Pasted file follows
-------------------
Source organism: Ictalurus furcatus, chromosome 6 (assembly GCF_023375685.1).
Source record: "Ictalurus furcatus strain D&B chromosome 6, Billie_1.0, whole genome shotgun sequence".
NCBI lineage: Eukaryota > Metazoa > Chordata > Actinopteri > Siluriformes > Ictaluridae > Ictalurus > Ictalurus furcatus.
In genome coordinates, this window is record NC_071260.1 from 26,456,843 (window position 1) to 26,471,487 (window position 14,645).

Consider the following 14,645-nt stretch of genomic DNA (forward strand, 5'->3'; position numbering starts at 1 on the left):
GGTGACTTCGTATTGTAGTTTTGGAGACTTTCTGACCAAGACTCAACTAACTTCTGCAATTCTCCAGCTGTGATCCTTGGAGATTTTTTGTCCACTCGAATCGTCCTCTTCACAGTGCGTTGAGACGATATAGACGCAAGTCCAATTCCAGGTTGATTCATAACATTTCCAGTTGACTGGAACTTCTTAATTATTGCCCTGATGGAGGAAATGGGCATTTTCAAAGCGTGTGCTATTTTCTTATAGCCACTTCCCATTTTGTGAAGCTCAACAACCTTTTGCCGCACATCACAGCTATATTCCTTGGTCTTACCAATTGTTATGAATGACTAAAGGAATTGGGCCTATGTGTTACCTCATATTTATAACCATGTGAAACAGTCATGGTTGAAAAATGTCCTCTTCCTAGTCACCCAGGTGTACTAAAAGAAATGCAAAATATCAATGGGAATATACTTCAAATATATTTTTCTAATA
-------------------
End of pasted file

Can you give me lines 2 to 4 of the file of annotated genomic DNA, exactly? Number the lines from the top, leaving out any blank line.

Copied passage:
Source record: "Ictalurus furcatus strain D&B chromosome 6, Billie_1.0, whole genome shotgun sequence".
NCBI lineage: Eukaryota > Metazoa > Chordata > Actinopteri > Siluriformes > Ictaluridae > Ictalurus > Ictalurus furcatus.
In genome coordinates, this window is record NC_071260.1 from 26,456,843 (window position 1) to 26,471,487 (window position 14,645).